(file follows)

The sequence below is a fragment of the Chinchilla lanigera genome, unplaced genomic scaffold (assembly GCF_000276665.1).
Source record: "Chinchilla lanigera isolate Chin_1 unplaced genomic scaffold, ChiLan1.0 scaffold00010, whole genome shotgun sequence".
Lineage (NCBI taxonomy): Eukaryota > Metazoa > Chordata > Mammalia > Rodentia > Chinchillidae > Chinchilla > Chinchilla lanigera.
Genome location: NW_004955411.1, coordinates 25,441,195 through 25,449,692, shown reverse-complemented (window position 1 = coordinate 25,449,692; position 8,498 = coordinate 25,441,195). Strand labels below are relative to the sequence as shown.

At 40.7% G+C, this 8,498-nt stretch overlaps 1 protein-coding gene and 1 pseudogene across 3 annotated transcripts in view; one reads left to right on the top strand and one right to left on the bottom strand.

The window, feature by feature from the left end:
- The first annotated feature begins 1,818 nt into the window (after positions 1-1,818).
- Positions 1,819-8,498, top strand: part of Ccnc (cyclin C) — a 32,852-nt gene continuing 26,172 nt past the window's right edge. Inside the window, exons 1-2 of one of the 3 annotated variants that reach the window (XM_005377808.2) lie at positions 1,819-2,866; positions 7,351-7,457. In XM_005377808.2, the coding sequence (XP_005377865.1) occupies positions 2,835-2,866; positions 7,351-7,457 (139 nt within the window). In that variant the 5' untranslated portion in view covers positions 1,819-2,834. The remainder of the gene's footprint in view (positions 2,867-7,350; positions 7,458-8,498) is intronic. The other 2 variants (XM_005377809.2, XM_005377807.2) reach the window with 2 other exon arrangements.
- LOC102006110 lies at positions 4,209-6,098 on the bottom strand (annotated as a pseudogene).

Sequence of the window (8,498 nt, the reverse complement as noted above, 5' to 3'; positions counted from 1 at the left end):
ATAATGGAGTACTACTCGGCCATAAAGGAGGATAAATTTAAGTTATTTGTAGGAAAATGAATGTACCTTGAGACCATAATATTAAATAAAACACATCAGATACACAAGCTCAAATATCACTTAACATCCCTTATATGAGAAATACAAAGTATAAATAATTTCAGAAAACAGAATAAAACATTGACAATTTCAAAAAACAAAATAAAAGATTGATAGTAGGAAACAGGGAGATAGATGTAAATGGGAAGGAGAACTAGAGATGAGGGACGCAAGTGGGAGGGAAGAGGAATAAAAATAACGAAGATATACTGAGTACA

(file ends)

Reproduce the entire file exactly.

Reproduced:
The sequence below is a fragment of the Chinchilla lanigera genome, unplaced genomic scaffold (assembly GCF_000276665.1).
Source record: "Chinchilla lanigera isolate Chin_1 unplaced genomic scaffold, ChiLan1.0 scaffold00010, whole genome shotgun sequence".
Lineage (NCBI taxonomy): Eukaryota > Metazoa > Chordata > Mammalia > Rodentia > Chinchillidae > Chinchilla > Chinchilla lanigera.
Genome location: NW_004955411.1, coordinates 25,441,195 through 25,449,692, shown reverse-complemented (window position 1 = coordinate 25,449,692; position 8,498 = coordinate 25,441,195). Strand labels below are relative to the sequence as shown.

At 40.7% G+C, this 8,498-nt stretch overlaps 1 protein-coding gene and 1 pseudogene across 3 annotated transcripts in view; one reads left to right on the top strand and one right to left on the bottom strand.

The window, feature by feature from the left end:
- The first annotated feature begins 1,818 nt into the window (after positions 1-1,818).
- Positions 1,819-8,498, top strand: part of Ccnc (cyclin C) — a 32,852-nt gene continuing 26,172 nt past the window's right edge. Inside the window, exons 1-2 of one of the 3 annotated variants that reach the window (XM_005377808.2) lie at positions 1,819-2,866; positions 7,351-7,457. In XM_005377808.2, the coding sequence (XP_005377865.1) occupies positions 2,835-2,866; positions 7,351-7,457 (139 nt within the window). In that variant the 5' untranslated portion in view covers positions 1,819-2,834. The remainder of the gene's footprint in view (positions 2,867-7,350; positions 7,458-8,498) is intronic. The other 2 variants (XM_005377809.2, XM_005377807.2) reach the window with 2 other exon arrangements.
- LOC102006110 lies at positions 4,209-6,098 on the bottom strand (annotated as a pseudogene).

Sequence of the window (8,498 nt, the reverse complement as noted above, 5' to 3'; positions counted from 1 at the left end):
ATAATGGAGTACTACTCGGCCATAAAGGAGGATAAATTTAAGTTATTTGTAGGAAAATGAATGTACCTTGAGACCATAATATTAAATAAAACACATCAGATACACAAGCTCAAATATCACTTAACATCCCTTATATGAGAAATACAAAGTATAAATAATTTCAGAAAACAGAATAAAACATTGACAATTTCAAAAAACAAAATAAAAGATTGATAGTAGGAAACAGGGAGATAGATGTAAATGGGAAGGAGAACTAGAGATGAGGGACGCAAGTGGGAGGGAAGAGGAATAAAAATAACGAAGATATACTGAGTACA